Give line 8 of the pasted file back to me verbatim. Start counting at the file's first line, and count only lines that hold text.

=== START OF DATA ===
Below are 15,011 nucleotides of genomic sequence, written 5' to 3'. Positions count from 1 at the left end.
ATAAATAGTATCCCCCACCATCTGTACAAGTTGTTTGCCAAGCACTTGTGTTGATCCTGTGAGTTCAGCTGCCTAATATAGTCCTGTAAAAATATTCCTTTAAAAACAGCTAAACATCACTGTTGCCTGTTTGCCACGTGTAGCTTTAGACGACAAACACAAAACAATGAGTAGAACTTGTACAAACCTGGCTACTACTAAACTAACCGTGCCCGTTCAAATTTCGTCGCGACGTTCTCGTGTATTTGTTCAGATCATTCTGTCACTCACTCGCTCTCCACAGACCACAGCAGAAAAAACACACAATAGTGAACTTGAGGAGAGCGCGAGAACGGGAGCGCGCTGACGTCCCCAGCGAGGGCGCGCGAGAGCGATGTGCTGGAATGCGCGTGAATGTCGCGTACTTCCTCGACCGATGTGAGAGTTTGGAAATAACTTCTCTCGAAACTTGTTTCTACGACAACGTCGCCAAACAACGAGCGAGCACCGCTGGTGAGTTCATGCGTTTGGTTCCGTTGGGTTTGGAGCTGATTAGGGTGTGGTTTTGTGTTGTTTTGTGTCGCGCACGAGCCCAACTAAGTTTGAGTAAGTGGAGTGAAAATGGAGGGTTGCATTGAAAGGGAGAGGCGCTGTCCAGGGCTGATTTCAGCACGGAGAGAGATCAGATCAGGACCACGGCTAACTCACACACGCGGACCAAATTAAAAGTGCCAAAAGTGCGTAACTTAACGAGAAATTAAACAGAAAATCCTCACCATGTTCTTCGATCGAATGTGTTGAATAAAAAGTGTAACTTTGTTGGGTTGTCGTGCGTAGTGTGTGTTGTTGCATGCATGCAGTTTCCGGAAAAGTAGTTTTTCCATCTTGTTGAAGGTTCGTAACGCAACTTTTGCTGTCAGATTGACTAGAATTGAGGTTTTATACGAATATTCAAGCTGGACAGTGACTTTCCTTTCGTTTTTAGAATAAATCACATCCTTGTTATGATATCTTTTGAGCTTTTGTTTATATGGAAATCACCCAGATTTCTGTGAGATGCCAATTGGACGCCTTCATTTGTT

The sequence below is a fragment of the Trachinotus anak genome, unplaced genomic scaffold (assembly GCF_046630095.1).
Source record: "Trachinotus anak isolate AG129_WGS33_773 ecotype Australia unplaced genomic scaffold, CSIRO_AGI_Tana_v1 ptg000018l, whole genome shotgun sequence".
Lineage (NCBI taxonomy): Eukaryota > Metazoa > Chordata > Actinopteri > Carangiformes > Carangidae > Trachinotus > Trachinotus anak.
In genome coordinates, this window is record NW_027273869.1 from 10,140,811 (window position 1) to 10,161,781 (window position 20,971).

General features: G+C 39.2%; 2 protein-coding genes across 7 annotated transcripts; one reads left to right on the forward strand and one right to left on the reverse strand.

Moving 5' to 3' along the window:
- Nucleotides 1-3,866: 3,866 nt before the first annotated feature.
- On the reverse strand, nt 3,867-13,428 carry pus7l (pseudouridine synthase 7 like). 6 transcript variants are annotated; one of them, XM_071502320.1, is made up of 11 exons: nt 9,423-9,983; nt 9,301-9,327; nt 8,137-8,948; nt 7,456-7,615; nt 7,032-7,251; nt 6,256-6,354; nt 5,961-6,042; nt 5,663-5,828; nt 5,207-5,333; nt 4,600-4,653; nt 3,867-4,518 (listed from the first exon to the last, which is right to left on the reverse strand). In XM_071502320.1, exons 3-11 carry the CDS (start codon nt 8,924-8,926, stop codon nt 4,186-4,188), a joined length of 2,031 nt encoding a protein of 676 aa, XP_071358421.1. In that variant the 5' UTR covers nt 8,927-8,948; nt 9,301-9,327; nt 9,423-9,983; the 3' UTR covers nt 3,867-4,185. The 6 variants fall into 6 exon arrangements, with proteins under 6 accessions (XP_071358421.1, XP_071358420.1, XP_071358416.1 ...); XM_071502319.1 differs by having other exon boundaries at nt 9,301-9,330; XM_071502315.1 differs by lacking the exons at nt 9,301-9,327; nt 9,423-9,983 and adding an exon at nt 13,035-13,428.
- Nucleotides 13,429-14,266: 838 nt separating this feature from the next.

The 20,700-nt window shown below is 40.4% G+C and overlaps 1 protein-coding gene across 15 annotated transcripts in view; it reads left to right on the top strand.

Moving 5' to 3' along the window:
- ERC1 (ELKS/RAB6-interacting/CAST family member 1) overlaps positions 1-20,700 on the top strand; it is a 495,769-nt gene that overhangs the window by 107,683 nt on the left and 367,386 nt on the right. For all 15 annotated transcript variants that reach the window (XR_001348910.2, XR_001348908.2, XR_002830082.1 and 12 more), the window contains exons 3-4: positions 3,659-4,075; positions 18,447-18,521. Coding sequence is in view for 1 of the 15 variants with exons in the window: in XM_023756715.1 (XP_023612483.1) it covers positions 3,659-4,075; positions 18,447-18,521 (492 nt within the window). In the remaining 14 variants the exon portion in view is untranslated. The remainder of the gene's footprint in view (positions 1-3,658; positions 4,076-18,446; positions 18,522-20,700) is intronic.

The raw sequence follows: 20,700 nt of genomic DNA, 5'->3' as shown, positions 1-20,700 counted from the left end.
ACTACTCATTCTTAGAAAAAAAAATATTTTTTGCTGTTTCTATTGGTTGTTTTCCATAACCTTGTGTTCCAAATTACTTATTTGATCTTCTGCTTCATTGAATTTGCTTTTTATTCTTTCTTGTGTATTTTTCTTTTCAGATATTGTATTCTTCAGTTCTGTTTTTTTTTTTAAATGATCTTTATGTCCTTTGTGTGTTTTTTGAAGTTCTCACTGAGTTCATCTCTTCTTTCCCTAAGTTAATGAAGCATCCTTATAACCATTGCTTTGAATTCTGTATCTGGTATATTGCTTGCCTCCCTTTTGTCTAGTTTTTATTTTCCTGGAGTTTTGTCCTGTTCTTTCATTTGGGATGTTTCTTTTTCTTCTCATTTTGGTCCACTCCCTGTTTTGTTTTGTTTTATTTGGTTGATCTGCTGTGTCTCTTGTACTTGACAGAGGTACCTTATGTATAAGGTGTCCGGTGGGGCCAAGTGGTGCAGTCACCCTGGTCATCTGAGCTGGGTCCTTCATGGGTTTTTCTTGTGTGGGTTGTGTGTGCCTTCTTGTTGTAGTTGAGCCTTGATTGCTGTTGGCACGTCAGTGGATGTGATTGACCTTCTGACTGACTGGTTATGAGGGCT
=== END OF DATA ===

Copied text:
Moving 5' to 3' along the window: